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Type II Diabetes - Treatment for Type II Diabetes

Diabetes mellitus is a chronic disease caused by the inability of the pancreas to produce insulin or to use the insulin produced in the proper way. Diabetes is the 7th leading cause of death among Americans; over 15 million Americans suffer from one form or another of this disease.

Type 2 diabetes, once known as adult-onset or noninsulin-dependent diabetes, is a chronic condition that affects the way your body metabolizes sugar (glucose), your body's main source of fuel. Type 2 diabetes is often preventable, but the condition is on the rise fueled largely by the current obesity epidemic.

Type 2 diabetes used to be known as maturity onset, or Non-Insulin Dependent Diabetes. It develops mainly in people older than 40 (but sometimes occurs in younger people). In the UK about 3 in 100 people aged over 40, and about 10 in 100 people aged over 65, have Type 2 diabetes. It is more common in people who are overweight or obese. It also tends to run in families. It is also more common in South Asian and African-Caribbean people (often developing before the age of 40 in this group).

Managing your diabetes
Here are some steps you can take to manage your diabetes and help maintain your overall health and wellness - today and in the future:
&bull Don't smoke
&bull Check your blood glucose levels regularly and keep them in your target range
&bull Keep your cholesterol and other blood fats in your target range
&bull Maintain a healthy weight
&bull Keep your blood pressure close to target level
&bull Take your medication as prescribed
&bull Manage your stress effectively
&bull Follow a balanced meal plan
&bull Be physically active
&bull Take care of your feet
&bull Regularly visit your dentist, eye care specialist (every one to two years) and
&bull Doctor
Treatment for Type II Diabetes

Regular Physical Activity: Regular exercise is important for everyone, but especially if you have diabetes. Regular exercise helps control the amount of glucose in the blood. It also helps burn excess calories and fat so you can manage your weight.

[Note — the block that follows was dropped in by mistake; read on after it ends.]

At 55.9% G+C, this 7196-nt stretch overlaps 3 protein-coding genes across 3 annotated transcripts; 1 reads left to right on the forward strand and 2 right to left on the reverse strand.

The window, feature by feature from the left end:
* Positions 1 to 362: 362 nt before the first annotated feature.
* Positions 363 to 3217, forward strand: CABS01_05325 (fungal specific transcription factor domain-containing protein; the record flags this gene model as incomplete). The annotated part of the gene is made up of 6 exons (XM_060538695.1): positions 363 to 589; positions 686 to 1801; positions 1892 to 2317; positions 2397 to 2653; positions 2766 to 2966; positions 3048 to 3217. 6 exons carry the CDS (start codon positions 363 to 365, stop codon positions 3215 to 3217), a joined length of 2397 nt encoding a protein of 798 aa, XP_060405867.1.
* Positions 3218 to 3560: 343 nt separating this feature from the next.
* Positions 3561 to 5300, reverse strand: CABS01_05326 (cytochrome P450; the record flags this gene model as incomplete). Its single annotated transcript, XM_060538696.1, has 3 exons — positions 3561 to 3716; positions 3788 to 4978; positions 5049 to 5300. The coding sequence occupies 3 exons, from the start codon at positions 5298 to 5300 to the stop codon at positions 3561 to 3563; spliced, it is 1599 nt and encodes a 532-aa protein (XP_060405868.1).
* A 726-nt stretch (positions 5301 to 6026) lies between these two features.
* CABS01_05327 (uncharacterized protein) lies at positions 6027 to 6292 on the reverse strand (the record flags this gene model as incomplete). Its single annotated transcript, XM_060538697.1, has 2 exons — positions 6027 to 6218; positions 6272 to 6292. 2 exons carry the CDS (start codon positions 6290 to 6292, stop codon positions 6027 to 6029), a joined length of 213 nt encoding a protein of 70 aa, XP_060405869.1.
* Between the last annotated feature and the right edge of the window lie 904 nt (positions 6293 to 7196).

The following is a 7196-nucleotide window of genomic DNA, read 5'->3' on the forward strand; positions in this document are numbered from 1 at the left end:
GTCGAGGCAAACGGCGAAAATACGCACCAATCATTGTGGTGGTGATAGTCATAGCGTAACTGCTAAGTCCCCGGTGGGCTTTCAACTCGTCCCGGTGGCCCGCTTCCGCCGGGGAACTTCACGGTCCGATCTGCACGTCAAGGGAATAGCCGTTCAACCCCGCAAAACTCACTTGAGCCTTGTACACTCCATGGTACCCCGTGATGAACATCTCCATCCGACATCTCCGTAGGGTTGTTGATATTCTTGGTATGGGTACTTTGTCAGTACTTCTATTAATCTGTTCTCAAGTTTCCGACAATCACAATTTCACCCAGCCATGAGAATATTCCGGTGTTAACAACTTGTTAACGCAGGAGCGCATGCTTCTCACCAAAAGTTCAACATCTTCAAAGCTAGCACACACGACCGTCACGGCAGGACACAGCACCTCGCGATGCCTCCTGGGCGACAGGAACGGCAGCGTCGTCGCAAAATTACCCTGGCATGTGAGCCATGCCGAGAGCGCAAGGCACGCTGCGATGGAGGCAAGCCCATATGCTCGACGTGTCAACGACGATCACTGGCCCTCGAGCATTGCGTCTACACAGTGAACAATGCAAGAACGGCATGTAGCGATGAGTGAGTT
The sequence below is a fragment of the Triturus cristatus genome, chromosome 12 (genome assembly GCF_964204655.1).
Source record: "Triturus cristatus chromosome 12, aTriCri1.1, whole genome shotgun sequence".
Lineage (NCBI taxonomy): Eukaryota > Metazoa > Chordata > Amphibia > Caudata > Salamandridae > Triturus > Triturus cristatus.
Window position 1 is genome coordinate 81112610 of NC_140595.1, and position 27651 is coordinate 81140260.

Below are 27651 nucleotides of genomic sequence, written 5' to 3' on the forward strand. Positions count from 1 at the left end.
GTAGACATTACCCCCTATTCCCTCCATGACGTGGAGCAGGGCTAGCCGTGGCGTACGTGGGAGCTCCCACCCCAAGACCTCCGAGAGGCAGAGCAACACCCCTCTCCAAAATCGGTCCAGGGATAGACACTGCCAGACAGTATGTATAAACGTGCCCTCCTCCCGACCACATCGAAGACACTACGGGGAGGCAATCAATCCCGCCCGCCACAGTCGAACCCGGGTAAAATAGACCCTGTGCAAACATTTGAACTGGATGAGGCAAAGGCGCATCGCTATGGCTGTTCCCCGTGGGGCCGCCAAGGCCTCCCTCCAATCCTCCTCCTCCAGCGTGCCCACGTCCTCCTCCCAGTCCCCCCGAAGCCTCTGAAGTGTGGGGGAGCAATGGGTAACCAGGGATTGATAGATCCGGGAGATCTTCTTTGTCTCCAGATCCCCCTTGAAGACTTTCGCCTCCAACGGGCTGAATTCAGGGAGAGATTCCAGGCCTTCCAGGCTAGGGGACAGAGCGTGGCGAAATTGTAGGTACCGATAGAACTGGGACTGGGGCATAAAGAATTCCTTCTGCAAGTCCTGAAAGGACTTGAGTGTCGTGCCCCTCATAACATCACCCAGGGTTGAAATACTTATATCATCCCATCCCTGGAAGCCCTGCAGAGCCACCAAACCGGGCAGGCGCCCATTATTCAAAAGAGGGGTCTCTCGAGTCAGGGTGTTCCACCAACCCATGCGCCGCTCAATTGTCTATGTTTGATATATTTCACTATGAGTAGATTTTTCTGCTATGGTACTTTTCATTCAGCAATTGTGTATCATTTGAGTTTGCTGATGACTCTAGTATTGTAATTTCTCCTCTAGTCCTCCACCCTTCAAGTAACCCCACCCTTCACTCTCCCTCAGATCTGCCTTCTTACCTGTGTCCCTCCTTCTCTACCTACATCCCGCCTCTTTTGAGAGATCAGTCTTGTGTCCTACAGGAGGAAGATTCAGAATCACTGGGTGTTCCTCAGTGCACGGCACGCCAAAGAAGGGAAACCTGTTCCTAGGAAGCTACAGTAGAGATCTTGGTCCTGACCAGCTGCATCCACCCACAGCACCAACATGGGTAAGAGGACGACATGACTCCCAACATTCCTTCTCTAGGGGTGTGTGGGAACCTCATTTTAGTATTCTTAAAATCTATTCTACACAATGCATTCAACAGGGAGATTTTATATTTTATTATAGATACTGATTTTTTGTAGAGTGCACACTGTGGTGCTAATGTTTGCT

Monitoring treatment: Your treatment should be monitored regularly in a diabetes clinic. You may need to 'step up' treatment from time to time. For example, your blood glucose may be well controlled by lifestyle measures alone for a number of years. However, in time, you may need to add in one tablet. And then at a later time you may need to add in another tablet to keep your blood glucose level down.
Diet and Weight Control: Meal planning includes choosing healthy foods, eating the right amount of food, and eating meals at the right time. You should work closely with your health care provider to learn how much fat, protein, and carbohydrates you need in your diet. Your specific meal plans need to be tailored to your food habits and preferences.

Insulin: Insulin injections lower blood glucose. Only some people with Type 2 diabetes need insulin. It may be advised if your blood glucose level is not well controlled by tablets. The dose and type of insulin used varies from person to person. Sometimes insulin is used alone. Sometimes it is used in addition to tablets (such as metformin or a sulphonylurea).
Foot Care: People with diabetes are prone to foot problems. Diabetes can cause damage to nerves, which means you may not feel an injury to the foot until a large sore or infection develops. Diabetes can also damage blood vessels, which makes it harder for the body to fight infection.

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